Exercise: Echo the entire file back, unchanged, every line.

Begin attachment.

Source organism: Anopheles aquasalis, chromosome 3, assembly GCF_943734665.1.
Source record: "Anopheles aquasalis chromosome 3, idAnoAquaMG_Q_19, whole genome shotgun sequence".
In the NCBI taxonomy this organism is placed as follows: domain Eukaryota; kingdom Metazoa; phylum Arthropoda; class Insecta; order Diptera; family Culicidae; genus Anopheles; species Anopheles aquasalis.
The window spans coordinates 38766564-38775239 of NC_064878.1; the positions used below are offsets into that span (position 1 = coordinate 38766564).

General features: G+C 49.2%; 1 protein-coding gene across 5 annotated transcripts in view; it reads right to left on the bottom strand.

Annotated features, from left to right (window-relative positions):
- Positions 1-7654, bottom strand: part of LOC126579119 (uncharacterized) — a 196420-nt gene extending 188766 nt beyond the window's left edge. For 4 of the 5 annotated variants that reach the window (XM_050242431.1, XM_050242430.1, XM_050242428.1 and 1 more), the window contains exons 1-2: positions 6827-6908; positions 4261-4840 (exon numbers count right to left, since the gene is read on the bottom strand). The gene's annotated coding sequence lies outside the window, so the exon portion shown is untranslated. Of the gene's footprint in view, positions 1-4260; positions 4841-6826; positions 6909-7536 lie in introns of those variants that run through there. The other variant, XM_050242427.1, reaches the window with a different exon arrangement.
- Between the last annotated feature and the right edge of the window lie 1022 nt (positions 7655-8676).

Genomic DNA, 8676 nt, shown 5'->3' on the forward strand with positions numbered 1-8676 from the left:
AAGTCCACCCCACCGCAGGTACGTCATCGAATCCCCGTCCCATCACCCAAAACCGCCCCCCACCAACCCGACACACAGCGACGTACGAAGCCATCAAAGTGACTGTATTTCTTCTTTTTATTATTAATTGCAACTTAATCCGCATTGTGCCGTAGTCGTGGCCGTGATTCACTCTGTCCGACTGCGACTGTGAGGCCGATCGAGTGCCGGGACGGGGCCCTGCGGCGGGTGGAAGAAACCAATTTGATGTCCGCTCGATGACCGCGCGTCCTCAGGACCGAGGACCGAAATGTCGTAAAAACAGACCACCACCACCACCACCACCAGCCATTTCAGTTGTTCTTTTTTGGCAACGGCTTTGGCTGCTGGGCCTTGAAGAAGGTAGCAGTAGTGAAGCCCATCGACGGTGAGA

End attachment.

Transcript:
Source organism: Anopheles aquasalis, chromosome 3, assembly GCF_943734665.1.
Source record: "Anopheles aquasalis chromosome 3, idAnoAquaMG_Q_19, whole genome shotgun sequence".
In the NCBI taxonomy this organism is placed as follows: domain Eukaryota; kingdom Metazoa; phylum Arthropoda; class Insecta; order Diptera; family Culicidae; genus Anopheles; species Anopheles aquasalis.
The window spans coordinates 38766564-38775239 of NC_064878.1; the positions used below are offsets into that span (position 1 = coordinate 38766564).

General features: G+C 49.2%; 1 protein-coding gene across 5 annotated transcripts in view; it reads right to left on the bottom strand.

Annotated features, from left to right (window-relative positions):
- Positions 1-7654, bottom strand: part of LOC126579119 (uncharacterized) — a 196420-nt gene extending 188766 nt beyond the window's left edge. For 4 of the 5 annotated variants that reach the window (XM_050242431.1, XM_050242430.1, XM_050242428.1 and 1 more), the window contains exons 1-2: positions 6827-6908; positions 4261-4840 (exon numbers count right to left, since the gene is read on the bottom strand). The gene's annotated coding sequence lies outside the window, so the exon portion shown is untranslated. Of the gene's footprint in view, positions 1-4260; positions 4841-6826; positions 6909-7536 lie in introns of those variants that run through there. The other variant, XM_050242427.1, reaches the window with a different exon arrangement.
- Between the last annotated feature and the right edge of the window lie 1022 nt (positions 7655-8676).

Genomic DNA, 8676 nt, shown 5'->3' on the forward strand with positions numbered 1-8676 from the left:
AAGTCCACCCCACCGCAGGTACGTCATCGAATCCCCGTCCCATCACCCAAAACCGCCCCCCACCAACCCGACACACAGCGACGTACGAAGCCATCAAAGTGACTGTATTTCTTCTTTTTATTATTAATTGCAACTTAATCCGCATTGTGCCGTAGTCGTGGCCGTGATTCACTCTGTCCGACTGCGACTGTGAGGCCGATCGAGTGCCGGGACGGGGCCCTGCGGCGGGTGGAAGAAACCAATTTGATGTCCGCTCGATGACCGCGCGTCCTCAGGACCGAGGACCGAAATGTCGTAAAAACAGACCACCACCACCACCACCACCAGCCATTTCAGTTGTTCTTTTTTGGCAACGGCTTTGGCTGCTGGGCCTTGAAGAAGGTAGCAGTAGTGAAGCCCATCGACGGTGAGA